Original post by Edmund Ingham via Forbes
If you want to know if a fish is bad, look at its head, they say. No role in life is more dependent on success and failure than that of a leader. Some see the pressure that comes with managing others as a burden, others see it as a thrill. The reality is the best leaders see it as a mixture of both.
Over the last six months I have met literally hundreds of start-up founders. I have learned that there is no set personality type, barely any common identifiers, and no hard and fast formula for success.
Predicting who will be successful and who will fail is far from a perfect science, which helps to keep things interesting if nothing else. With the likelihood of a new business failing so high, however, a conservative estimate suggests that 7 out 10 start-ups will not prove to be sustainable over the long term, the acid test often comes when a business starts looking to hire.
Can you convince others to bust a gut for you and your business? Can you persuade them to give their best for you, stay with you when things get tough, and not succumb to the temptation to take the experience they have gained elsewhere?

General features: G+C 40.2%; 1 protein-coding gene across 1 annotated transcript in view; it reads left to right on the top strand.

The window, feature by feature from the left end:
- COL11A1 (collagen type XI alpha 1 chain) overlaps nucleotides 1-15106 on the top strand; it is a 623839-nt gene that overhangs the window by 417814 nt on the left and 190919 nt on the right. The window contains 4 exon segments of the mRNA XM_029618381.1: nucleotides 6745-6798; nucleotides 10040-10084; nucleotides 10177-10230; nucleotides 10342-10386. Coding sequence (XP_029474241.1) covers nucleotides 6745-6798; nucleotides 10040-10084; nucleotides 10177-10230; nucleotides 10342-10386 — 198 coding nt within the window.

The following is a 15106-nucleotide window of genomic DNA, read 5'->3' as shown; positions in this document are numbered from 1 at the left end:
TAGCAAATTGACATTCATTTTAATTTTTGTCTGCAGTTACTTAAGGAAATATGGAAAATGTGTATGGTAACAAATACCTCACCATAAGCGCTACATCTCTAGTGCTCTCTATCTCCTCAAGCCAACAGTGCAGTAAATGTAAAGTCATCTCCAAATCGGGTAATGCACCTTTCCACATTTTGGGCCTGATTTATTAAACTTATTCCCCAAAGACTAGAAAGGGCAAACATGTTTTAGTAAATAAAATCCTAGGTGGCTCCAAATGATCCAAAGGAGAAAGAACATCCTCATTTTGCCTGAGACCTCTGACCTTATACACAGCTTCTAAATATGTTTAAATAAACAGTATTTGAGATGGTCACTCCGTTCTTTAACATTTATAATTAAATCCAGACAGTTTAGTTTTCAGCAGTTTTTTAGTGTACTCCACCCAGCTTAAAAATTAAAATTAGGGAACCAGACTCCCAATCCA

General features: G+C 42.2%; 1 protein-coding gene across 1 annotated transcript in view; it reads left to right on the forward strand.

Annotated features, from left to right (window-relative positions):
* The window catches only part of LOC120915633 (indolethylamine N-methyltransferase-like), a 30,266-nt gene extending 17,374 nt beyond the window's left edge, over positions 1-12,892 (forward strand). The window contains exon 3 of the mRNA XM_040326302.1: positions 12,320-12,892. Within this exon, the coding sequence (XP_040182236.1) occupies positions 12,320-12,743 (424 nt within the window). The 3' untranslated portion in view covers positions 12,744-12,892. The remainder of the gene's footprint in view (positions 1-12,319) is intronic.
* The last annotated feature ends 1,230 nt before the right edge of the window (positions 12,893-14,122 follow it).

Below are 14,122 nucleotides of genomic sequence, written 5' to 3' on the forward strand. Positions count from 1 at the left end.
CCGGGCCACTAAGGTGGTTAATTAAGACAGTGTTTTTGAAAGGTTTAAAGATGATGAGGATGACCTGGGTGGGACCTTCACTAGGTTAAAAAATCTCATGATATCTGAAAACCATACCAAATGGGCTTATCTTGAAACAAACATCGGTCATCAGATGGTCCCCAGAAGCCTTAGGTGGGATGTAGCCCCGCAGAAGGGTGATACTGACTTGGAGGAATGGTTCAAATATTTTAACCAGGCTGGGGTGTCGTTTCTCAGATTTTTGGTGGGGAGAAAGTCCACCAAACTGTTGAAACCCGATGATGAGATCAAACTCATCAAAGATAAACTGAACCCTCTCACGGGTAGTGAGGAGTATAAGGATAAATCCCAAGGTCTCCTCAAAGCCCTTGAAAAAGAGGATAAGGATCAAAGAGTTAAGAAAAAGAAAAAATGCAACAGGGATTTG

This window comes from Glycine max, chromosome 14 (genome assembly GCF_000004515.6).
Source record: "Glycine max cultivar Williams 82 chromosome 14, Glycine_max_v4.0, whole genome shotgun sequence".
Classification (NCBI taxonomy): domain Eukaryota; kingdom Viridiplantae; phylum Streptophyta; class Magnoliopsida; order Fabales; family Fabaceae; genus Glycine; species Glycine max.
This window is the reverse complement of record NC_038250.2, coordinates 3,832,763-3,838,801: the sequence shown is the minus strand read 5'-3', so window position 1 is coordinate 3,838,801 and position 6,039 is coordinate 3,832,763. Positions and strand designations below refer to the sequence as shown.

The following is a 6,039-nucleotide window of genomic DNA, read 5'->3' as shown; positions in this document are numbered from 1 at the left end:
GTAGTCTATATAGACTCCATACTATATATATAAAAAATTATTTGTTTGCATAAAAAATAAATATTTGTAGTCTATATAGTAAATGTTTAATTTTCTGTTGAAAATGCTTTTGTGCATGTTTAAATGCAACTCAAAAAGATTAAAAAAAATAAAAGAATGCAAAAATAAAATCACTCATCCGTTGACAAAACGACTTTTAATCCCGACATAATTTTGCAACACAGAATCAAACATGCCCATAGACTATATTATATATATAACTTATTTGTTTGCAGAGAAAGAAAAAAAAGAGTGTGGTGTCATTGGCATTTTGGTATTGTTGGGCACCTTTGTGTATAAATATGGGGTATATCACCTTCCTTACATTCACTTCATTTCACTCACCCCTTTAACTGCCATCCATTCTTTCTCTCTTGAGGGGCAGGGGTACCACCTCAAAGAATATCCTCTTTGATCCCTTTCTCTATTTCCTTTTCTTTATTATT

Besides paying staff well, often not an option in the start-up world, there are many things a founder can do to keep their staff happy, on message and on the ball. Below I have identified 10 things that I have noticed successful founders do better than most. Pay attention to these key aspects of leadership and you may find that when you are out securing seed funding, talking to investors and securing the future of your business, you can feel just a little more confident that the crew back at the office are returning the favour, often with interest.
Be Fearless – a good leader is a fearless one: in business, bravery is important for two reasons. First and foremost, without it you will never get off the ground. There are always a thousand reasons not to do something, to delay making a decision, to postpone a key meeting. Often it is not the team with the best idea that succeeds, it’s the team with a leader that can execute by standing up and being counted at the right time. Secondly, this takes guts; people follow people who have guts, period. Even if you are playing the percentages, making it look like you are taking a stand entices others to show their true colours, and helps builds team spirit.